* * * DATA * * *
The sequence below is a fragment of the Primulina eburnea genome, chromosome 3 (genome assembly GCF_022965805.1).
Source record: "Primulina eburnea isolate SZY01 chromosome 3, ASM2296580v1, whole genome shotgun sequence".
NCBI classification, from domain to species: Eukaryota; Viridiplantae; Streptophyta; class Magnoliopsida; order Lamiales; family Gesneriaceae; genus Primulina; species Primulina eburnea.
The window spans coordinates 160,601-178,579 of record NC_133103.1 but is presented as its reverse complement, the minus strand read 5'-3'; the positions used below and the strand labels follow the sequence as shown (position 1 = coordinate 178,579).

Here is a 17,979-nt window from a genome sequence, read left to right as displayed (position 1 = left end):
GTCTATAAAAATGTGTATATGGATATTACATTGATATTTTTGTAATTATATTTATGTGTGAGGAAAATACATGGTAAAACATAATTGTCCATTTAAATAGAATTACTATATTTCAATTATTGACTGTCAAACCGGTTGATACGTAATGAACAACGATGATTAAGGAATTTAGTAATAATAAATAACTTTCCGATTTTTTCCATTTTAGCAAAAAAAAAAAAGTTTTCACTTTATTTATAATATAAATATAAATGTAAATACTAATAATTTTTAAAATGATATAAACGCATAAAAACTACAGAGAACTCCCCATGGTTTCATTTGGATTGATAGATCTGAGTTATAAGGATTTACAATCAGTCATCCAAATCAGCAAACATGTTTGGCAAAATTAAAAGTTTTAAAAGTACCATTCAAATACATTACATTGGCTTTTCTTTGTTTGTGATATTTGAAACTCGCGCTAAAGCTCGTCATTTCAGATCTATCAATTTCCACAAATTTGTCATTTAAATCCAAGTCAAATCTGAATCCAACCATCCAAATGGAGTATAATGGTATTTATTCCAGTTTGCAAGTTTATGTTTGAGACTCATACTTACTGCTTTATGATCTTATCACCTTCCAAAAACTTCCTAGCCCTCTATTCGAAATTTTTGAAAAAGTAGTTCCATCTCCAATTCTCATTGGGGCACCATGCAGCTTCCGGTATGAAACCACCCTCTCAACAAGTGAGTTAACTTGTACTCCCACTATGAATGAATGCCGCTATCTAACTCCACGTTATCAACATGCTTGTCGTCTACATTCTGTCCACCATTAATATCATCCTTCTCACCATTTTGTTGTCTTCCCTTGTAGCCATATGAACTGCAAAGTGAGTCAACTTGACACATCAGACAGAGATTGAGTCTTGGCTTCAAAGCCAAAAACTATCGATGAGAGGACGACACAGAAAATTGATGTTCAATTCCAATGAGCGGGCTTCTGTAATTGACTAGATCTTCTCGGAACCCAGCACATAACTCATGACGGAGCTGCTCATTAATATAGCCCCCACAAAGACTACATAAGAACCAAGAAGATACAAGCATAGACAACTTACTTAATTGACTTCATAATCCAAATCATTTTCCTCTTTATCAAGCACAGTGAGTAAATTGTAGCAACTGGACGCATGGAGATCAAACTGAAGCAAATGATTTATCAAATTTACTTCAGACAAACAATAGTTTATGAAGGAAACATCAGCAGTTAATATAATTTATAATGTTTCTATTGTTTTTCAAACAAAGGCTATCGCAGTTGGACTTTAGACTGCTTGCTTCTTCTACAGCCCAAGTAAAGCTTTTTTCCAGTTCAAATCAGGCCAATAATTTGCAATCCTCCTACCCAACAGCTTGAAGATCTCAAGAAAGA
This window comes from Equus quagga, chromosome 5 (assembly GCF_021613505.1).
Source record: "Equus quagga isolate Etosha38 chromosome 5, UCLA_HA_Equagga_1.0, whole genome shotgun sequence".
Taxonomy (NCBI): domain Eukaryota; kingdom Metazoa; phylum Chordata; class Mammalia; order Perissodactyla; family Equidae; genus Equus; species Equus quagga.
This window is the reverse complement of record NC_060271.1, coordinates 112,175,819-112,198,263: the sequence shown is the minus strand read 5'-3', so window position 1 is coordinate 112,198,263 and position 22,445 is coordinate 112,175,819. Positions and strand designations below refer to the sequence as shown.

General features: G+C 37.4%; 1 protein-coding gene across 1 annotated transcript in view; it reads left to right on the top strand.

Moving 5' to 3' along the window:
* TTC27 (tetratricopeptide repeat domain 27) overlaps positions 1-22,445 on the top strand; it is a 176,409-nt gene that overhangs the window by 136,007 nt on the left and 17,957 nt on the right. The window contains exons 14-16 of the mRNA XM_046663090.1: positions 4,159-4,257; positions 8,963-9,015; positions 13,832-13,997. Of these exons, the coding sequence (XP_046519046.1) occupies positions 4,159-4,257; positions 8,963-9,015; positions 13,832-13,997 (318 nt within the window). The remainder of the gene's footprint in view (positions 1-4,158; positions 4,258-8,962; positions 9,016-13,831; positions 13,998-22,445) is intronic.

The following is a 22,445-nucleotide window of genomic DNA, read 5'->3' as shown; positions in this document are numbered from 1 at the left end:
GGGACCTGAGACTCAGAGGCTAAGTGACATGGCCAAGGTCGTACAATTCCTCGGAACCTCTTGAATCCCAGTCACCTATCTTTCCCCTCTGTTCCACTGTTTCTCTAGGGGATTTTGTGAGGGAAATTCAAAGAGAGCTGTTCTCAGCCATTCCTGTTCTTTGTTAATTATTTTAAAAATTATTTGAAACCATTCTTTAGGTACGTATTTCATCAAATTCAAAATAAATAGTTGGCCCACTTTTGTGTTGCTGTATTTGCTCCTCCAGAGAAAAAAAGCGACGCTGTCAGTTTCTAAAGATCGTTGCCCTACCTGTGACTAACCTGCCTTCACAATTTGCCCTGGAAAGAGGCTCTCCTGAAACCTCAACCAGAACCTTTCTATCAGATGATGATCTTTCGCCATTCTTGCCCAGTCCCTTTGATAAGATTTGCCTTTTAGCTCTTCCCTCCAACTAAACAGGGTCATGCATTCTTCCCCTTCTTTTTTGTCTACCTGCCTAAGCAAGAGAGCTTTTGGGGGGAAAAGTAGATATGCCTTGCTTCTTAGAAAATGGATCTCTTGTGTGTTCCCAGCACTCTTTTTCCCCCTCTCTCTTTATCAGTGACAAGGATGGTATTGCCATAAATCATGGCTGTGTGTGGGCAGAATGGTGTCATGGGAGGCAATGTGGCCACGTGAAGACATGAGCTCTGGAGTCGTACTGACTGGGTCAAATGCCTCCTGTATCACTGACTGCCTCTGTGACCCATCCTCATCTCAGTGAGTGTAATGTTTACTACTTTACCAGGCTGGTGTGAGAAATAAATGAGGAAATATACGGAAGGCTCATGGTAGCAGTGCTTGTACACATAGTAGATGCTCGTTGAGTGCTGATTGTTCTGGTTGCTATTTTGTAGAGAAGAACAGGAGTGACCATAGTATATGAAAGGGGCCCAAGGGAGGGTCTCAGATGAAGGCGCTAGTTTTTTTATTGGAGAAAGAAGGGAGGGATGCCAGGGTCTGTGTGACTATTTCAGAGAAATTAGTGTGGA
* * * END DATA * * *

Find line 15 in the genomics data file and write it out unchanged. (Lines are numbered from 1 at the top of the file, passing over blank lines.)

GGGACCTGAGACTCAGAGGCTAAGTGACATGGCCAAGGTCGTACAATTCCTCGGAACCTCTTGAATCCCAGTCACCTATCTTTCCCCTCTGTTCCACTGTTTCTCTAGGGGATTTTGTGAGGGAAATTCAAAGAGAGCTGTTCTCAGCCATTCCTGTTCTTTGTTAATTATTTTAAAAATTATTTGAAACCATTCTTTAGGTACGTATTTCATCAAATTCAAAATAAATAGTTGGCCCACTTTTGTGTTGCTGTATTTGCTCCTCCAGAGAAAAAAAGCGACGCTGTCAGTTTCTAAAGATCGTTGCCCTACCTGTGACTAACCTGCCTTCACAATTTGCCCTGGAAAGAGGCTCTCCTGAAACCTCAACCAGAACCTTTCTATCAGATGATGATCTTTCGCCATTCTTGCCCAGTCCCTTTGATAAGATTTGCCTTTTAGCTCTTCCCTCCAACTAAACAGGGTCATGCATTCTTCCCCTTCTTTTTTGTCTACCTGCCTAAGCAAGAGAGCTTTTGGGGGGAAAAGTAGATATGCCTTGCTTCTTAGAAAATGGATCTCTTGTGTGTTCCCAGCACTCTTTTTCCCCCTCTCTCTTTATCAGTGACAAGGATGGTATTGCCATAAATCATGGCTGTGTGTGGGCAGAATGGTGTCATGGGAGGCAATGTGGCCACGTGAAGACATGAGCTCTGGAGTCGTACTGACTGGGTCAAATGCCTCCTGTATCACTGACTGCCTCTGTGACCCATCCTCATCTCAGTGAGTGTAATGTTTACTACTTTACCAGGCTGGTGTGAGAAATAAATGAGGAAATATACGGAAGGCTCATGGTAGCAGTGCTTGTACACATAGTAGATGCTCGTTGAGTGCTGATTGTTCTGGTTGCTATTTTGTAGAGAAGAACAGGAGTGACCATAGTATATGAAAGGGGCCCAAGGGAGGGTCTCAGATGAAGGCGCTAGTTTTTTTATTGGAGAAAGAAGGGAGGGATGCCAGGGTCTGTGTGACTATTTCAGAGAAATTAGTGTGGA